But of course, what's at stake here is greater than one man dedicated to making cheese the old fashioned way. Like José Bové and the hunger strikers against GM crops and foods, and like Joel Salatin, the "beyond organic" grass farmer in Michael Pollan's outstanding book The Omnivore's Dilemma, Alléosse plays a crucial role in our global fight to preserve food as we know it, or I should say as our grandparents knew it. Chicken that tastes like Chicken. Cheese that tastes like Cheese. The NYT had an article yesterday about Bill Niman, the famous beef-rancher who recently turned goat rancher. Goat that tastes like Goat.

I'd also like to contribute my own story here about the way food ought to taste. The first time I went to France, I was a twelve year old zit-faced girl with braces. At that point in my life, I thought cheese was a yellow thing that came in individually wrapped slices that my mom put in our sandwiches. Nachos were another part of my regime. On this particular trip, my dad took me to the market on Rue de Seine, and showed me what I now know is a Crottin de Chevre. I had never tasted cheese like this before, especially with some slices of fruit and a fresh baguette. It became our mission from that moment on to find the moldiest cheese we could find. "The moldier the better" became our motto.

But wait, there's more! At the age of sixteen, I found myself in Belgium. One morning at breakfast, my host mother put a kilo of tiny strawberries in front of us, and we made tartines aux fraises, kind of like a strawberry sandwich. These strawberries were so sweet that no added sugar (or worse, HFCS) is needed. I had never encountered a fruit so sweet, perhaps because I had never tasted a real strawberry.

On a final note, my friend Sarah told me over lunch today that she just joined a new CSA for Marin Sun Farms because she no longer wants her boyfriend to buy Safeway beef from Cowschwitz. My point, of course, is that whether you buy from a CSA, grow your own or buy from the farmers' markets, by all means, do something to protect our food! And cheers to the NYT and IHT for publishing such important articles!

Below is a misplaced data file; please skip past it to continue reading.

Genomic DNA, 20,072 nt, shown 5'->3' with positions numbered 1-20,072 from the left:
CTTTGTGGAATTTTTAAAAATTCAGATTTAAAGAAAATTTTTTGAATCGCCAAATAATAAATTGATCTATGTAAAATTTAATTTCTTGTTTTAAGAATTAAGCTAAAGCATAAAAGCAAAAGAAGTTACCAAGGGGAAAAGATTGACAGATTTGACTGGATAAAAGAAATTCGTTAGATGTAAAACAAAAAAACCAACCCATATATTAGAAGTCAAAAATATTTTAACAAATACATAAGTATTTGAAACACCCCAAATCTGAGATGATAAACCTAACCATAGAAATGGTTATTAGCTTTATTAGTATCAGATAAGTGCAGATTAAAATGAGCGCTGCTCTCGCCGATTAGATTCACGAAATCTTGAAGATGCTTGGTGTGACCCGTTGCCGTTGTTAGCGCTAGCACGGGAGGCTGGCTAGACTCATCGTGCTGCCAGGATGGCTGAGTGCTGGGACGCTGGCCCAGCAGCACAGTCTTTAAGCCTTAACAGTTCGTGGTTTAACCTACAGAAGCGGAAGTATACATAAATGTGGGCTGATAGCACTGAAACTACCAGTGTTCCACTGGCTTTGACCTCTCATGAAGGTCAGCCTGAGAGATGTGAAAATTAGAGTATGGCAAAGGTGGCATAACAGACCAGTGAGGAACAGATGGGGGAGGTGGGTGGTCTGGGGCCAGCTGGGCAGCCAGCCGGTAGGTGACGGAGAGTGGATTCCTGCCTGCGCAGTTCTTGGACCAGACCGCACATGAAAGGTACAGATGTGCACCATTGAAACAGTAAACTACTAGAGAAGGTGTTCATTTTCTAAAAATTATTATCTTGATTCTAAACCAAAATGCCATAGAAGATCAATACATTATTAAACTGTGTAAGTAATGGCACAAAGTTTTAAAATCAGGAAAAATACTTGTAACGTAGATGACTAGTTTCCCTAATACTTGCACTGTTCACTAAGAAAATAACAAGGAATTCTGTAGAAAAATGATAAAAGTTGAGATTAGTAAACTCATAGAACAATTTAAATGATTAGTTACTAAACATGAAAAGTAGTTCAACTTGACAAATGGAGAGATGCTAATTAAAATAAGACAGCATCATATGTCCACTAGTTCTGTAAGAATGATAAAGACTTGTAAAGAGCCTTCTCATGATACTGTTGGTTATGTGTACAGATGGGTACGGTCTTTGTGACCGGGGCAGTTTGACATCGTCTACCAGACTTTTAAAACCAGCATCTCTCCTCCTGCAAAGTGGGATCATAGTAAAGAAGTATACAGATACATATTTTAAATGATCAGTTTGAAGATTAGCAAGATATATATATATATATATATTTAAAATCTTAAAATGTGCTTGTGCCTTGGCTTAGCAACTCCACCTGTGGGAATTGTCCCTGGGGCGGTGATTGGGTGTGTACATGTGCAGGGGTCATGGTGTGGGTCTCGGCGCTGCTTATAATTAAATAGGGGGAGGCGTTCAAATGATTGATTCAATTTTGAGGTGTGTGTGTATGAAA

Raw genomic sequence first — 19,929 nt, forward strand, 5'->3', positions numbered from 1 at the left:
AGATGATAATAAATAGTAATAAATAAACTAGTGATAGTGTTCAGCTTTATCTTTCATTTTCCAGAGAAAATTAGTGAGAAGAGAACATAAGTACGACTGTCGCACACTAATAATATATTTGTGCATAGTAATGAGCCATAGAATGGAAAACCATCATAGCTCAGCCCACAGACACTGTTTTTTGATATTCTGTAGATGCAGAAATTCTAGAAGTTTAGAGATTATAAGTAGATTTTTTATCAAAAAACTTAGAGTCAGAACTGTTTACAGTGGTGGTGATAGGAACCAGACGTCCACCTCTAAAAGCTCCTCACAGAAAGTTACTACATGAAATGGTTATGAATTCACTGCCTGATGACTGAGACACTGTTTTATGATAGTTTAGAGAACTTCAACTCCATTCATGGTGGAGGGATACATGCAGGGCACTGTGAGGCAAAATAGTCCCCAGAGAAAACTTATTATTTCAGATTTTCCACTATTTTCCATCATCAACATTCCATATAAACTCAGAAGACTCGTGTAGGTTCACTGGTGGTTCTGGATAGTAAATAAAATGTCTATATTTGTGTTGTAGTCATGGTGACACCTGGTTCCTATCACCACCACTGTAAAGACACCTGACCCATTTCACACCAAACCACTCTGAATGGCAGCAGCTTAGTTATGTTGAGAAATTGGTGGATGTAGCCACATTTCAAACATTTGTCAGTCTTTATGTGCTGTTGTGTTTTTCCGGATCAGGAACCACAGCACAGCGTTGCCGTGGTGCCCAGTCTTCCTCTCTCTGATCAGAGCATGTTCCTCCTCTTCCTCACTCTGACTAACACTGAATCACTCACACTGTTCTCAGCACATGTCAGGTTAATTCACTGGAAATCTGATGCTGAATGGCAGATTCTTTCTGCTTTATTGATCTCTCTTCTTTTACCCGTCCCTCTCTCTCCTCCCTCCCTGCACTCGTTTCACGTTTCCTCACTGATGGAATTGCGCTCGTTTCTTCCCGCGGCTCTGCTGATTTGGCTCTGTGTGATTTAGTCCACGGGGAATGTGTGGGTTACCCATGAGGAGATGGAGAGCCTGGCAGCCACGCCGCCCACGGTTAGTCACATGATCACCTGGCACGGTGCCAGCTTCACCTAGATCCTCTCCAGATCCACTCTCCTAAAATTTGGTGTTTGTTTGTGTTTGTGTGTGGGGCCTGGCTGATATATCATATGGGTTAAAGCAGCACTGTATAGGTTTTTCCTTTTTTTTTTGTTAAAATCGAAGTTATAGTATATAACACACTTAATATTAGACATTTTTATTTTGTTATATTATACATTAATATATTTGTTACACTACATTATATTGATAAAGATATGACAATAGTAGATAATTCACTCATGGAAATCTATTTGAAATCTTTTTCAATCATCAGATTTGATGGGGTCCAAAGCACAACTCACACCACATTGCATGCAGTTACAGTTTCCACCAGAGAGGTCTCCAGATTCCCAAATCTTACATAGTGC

was it something I said?

I got a message this morning that really made me laugh out loud. I met the Twins Brothers on my last trip to Paris, two DJs from the banlieue. They're coming to SF in November to deejay at the End Up and asked me if I knew anyone that could help them get a few more gigs while they were in town. I put them in touch with my old friend DJ Seven, who in turn gave the Twins several leads. I was copied on the Twins' reply to DJ Seven this morning, in which one of the Twins thanked him and told him, "I hate to meet you."

I'd say something was lost in translation.

Thursday, October 16, 2008

dances with david [come take a ride]

I have been so negligent. I have had a lot on my mind. I haven't been able to formulate what I want to say here. I will be back with more ruminations from KT's brain soon.

In the meantime, I saw David Byrne (my hero) at Davies Symphony Hall about a week and a half ago. It was quite a sight to see people boogie-ing in the aisles during the concert since all my previous visits to Davies have been to sit and listen to a symphony.

The show rocked to say the least, and for lack of better words (of course it rocked, you say). For the second encore, Extra Action Marching Band (friends of David) traipsed through the crowd from the back, joined Byrne and friends on stage and they literally brought down the house with a truly symphonic rendition of Burning Down The House. A religious experience for me.

David Byrne recently wrote about his visit to SF on his own blog, and I although I am aware that he travels with bicycles wherever he goes, I am quite pleased to learn that he toured the Tiburon Peninsula and Muir Woods à vélo. What I wouldn't give to go on road to nowhere with David Byrne by bike.

Wednesday, October 08, 2008

dances with chicken

So I've got my pic with Bill, with Gavin, and now with Chicken!

Chicken John that is. He snored next to me all the way from New York to San Francisco (coming back from my European vacation). He also told me all about a boat that he built in the Hudson Bay that runs on hydrogen. More about that on his blog. (Actually, as a gift, he gave me a Ticket to the Moon, so I wonder if that gets me a ride on the boat. I'll have to ask him.)

Monday, October 06, 2008

start wearing it

I want to think that Gogol Bordello is the reason that purple is the new "it" color this season.

Photo by Sarah Cervinski

Wednesday, October 01, 2008

peur[s] du noir

I can't get enough of French film! Especially animated ones! Peur[s] du Noir (Fear[s] of the Dark) reminds me a little of Persepolis in style, yet draws on psychological nightmares instead of socio-political ones for content.

Watch the trailer here.